2017-01-10 18:00:23
Pursuits: Beyond Santa Fe, a Different World

The first time I went to Santa Fe, I went out for a morning run and the city willed me to fall in love with it. The sunny sky, sweeping views and smell of the pinyon — the natural beauty captured my soul. That was three decades ago. I never stopped going back.

Now I have a home there, and I dip into the city to explore its rich history, culture and food scene. There are 15 art museums, there are annual Hispanic, folk and Indian markets. I delve into them at the expense of exploring the unspoiled beauty that first drew me. Last year, I decided, I would build a visit around the rugged landscape that surrounds Santa Fe. I would follow the lead of Emily, an interior designer and my best friend out there, who would plan two day trips to her favorite spots outside the city.

Emily knows the area well. She grew up in a house on the original Mabel Dodge Luhan compound in Taos and has lived in or near Santa Fe for most of her life. We had gone on many adventures, from a hike in the Kasha-Katuwe Tent Rocks National Monument to celebrating Christmas Eve at the Taos Pueblo bonfire. But there was plenty to offer closer to Santa Fe itself. “The thing about northern New Mexico,” Emily said, “is that you can spend an entire day within a five-mile radius and still get a huge history lesson ranging from prehistoric times to today.”

And we were off.

The Valles Caldera is a 12-mile crater-shaped area created by a volcanic eruption more than a million years ago. Now, it is a quiet place that provides dramatic vistas of the New Mexican landscape.

We took a short hike, which only whet my appetite. Deeper into the backcountry, you can go mountain biking, snowshoeing and looking for elk, black bears or 50 other mammals that call the area home.

These dwellings, built almost a millennium ago, are an often overlooked treasure, and we stopped and spent about an hour there. Two levels of these caves are built into the mountain.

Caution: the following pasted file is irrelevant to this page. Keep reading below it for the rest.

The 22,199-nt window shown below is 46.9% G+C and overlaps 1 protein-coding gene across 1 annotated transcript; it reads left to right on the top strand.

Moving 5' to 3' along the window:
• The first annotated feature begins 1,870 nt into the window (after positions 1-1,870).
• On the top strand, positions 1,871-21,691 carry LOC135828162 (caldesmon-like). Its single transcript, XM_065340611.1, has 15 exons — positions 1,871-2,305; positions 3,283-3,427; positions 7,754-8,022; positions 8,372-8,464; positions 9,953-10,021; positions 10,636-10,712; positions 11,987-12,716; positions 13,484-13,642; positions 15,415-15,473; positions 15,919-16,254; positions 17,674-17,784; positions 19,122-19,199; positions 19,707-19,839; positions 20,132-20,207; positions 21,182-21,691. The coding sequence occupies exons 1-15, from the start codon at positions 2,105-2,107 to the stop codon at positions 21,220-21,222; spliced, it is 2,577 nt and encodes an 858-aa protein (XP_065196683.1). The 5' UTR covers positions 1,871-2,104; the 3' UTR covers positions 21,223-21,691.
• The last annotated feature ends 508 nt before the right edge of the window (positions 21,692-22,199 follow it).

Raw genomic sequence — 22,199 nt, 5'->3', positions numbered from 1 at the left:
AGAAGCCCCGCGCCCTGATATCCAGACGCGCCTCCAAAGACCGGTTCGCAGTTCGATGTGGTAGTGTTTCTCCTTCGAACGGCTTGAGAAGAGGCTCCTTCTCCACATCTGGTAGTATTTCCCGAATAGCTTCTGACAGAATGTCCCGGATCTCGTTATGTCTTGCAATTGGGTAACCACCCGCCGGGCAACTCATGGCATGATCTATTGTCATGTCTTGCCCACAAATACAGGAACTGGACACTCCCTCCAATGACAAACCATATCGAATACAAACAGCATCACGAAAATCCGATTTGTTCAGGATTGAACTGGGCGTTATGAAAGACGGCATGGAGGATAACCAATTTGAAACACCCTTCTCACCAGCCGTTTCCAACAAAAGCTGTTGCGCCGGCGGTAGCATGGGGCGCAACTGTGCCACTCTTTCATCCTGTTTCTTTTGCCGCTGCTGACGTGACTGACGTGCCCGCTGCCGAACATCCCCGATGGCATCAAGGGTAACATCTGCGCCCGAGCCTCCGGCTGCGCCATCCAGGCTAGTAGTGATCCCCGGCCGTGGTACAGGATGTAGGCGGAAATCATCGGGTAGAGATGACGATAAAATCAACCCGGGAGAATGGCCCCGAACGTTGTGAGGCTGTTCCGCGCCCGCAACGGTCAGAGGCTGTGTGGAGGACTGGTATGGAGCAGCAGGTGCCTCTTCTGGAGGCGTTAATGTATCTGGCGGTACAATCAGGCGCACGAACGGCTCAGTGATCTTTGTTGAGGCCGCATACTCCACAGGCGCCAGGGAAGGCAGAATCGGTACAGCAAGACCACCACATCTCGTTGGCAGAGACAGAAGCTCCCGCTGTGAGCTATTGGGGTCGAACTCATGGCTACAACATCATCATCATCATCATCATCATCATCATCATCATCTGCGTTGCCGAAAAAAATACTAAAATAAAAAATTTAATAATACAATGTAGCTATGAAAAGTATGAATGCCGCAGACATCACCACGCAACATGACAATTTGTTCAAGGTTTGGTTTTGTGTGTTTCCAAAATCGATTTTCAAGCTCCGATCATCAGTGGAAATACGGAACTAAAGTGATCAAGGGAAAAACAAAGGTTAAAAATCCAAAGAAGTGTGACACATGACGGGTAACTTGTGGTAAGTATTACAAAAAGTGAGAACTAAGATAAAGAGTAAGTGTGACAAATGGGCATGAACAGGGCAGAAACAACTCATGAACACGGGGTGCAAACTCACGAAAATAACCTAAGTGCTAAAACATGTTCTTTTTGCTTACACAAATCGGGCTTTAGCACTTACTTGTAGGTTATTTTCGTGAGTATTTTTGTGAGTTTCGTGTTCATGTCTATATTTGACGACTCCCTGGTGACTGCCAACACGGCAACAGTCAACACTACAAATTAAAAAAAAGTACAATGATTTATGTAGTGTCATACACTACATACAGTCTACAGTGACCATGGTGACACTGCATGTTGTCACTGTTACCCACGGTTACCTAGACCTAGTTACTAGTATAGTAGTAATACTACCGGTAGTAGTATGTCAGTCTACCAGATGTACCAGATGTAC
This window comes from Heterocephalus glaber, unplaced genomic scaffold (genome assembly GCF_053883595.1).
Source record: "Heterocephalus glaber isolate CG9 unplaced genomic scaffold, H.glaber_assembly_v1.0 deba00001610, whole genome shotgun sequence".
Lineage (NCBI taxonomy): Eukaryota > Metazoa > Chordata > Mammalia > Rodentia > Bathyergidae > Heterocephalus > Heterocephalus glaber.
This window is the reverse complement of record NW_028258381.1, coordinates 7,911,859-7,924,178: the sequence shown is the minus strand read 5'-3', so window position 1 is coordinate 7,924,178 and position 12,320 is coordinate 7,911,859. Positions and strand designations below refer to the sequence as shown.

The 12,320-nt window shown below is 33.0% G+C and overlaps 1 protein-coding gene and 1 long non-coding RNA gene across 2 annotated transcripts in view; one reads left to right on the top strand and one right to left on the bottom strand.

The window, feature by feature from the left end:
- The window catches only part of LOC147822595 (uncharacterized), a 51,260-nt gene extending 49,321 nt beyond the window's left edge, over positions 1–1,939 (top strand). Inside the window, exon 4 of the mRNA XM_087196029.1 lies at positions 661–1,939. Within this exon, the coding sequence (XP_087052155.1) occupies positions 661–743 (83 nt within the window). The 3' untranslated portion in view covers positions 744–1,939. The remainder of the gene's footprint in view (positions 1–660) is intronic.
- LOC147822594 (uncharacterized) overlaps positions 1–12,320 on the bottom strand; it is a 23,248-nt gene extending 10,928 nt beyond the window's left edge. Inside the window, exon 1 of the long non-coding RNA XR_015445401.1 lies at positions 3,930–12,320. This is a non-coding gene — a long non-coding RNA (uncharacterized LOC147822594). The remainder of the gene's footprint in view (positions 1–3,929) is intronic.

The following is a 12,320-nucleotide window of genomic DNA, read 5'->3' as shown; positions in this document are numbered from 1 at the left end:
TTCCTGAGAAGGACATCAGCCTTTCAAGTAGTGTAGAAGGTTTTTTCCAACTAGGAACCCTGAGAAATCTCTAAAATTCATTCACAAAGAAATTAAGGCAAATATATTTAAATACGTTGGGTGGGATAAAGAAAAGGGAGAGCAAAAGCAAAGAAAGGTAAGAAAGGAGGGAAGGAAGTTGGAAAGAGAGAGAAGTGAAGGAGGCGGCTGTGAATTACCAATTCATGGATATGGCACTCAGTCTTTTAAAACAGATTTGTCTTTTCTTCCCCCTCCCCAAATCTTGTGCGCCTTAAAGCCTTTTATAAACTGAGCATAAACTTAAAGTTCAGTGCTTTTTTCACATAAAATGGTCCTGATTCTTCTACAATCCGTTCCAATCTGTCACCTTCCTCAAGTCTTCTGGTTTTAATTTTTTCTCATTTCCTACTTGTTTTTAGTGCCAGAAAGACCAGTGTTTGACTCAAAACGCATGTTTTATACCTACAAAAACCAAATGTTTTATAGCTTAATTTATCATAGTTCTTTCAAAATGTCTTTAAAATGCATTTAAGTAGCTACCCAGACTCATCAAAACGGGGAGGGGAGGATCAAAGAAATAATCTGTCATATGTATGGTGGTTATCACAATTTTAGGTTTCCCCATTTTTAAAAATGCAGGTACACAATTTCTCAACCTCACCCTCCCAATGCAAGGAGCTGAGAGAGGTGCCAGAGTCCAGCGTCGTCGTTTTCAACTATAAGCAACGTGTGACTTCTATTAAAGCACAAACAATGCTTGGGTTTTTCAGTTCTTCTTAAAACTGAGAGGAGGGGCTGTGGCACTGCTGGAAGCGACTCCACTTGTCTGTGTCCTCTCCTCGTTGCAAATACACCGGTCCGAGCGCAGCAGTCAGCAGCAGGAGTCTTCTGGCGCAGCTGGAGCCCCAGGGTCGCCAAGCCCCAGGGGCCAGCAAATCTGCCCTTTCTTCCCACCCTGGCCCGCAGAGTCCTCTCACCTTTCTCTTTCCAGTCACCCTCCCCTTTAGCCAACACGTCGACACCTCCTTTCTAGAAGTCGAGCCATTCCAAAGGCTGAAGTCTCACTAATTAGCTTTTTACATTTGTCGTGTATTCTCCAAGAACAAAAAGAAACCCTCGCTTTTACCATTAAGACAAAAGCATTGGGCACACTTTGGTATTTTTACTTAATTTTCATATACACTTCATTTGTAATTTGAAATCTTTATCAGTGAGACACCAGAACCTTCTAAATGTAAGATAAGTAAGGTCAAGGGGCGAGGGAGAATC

Hours fly by in Chimayo, thanks to El Santuario de Chimayo, a national landmark and shrine, considered an important pilgrimage center in America. Every year during Holy Week, an estimated 30,000 people visit looking for a cure. Throughout the complex are prayer rooms, colonial art, icons and a small room with a round pit. That is the source of “holy dirt,” believed to heal the sick. In the outside room, dozens of abandoned crutches testify to its healing power. Everyone is allowed to take a sample of the dirt for their own miracle.

This town has plenty of hidden corners, including the Plaza del Cerro. A striking example of one of the best remaining Spanish colonial plazas anywhere, and most people miss it. The Rancho Manzana bed-and-breakfast, a charming place with several rooms and separate cabins for the intrepid traveler, is one of the great spots on the square.

Indians have lived at San Ildefonso Pueblo for at least 700 years. It is the center of a pueblo pottery movement, started by Maria Martinez in the early 1920s.

Current local potters invite you to their studios to watch them at their work and, yes, to sell their wares. And, like many other pueblos, this one has special festivals, including the Buffalo Dance, and special crafts.

Farther north is this pueblo, one of the smallest and most charming in the state. Settled around 1250, it has had a dramatic history, including a role in the Pueblo Revolt of 1680. Today, there are major feast day dances, sites to visit and the San Lorenzo de Picuris church built in 1776.

We could have repeated the itinerary at least twice and still have found a lot more to see and do.

We hadn’t been to Sipapu, a ski resort, hadn’t stopped at the dozen local artists’ galleries along the way or the Chimayo Chili Red Tavern, or found the famous River Rock house where Stravinsky lived while helping to establish the Santa Fe Opera.

“Now you know why we call it the land of enchantment,” Emily said.

As we drove back to Santa Fe, the early sunset turned the sky a crimson red, and I daydreamed about when I would return.